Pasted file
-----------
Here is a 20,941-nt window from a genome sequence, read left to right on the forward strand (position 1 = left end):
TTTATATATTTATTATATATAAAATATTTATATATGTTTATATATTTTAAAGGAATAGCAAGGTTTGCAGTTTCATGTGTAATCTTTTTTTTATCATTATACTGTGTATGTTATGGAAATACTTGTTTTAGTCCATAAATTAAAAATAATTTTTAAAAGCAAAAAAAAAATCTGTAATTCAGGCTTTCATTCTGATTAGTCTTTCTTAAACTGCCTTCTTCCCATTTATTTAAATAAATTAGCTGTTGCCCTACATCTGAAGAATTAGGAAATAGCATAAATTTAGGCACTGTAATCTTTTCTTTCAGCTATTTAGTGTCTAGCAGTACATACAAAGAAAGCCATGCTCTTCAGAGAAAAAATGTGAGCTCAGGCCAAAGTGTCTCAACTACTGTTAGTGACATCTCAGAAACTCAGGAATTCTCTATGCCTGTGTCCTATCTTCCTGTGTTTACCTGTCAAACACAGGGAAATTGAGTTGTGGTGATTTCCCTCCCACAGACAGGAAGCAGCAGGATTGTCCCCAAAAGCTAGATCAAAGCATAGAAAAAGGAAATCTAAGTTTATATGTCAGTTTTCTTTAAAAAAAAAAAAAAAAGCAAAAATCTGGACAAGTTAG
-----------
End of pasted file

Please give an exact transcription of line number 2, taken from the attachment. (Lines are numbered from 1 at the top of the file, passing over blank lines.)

TTTATATATTTATTATATATAAAATATTTATATATGTTTATATATTTTAAAGGAATAGCAAGGTTTGCAGTTTCATGTGTAATCTTTTTTTTATCATTATACTGTGTATGTTATGGAAATACTTGTTTTAGTCCATAAATTAAAAATAATTTTTAAAAGCAAAAAAAAAATCTGTAATTCAGGCTTTCATTCTGATTAGTCTTTCTTAAACTGCCTTCTTCCCATTTATTTAAATAAATTAGCTGTTGCCCTACATCTGAAGAATTAGGAAATAGCATAAATTTAGGCACTGTAATCTTTTCTTTCAGCTATTTAGTGTCTAGCAGTACATACAAAGAAAGCCATGCTCTTCAGAGAAAAAATGTGAGCTCAGGCCAAAGTGTCTCAACTACTGTTAGTGACATCTCAGAAACTCAGGAATTCTCTATGCCTGTGTCCTATCTTCCTGTGTTTACCTGTCAAACACAGGGAAATTGAGTTGTGGTGATTTCCCTCCCACAGACAGGAAGCAGCAGGATTGTCCCCAAAAGCTAGATCAAAGCATAGAAAAAGGAAATCTAAGTTTATATGTCAGTTTTCTTTAAAAAAAAAAAAAAAAGCAAAAATCTGGACAAGTTAG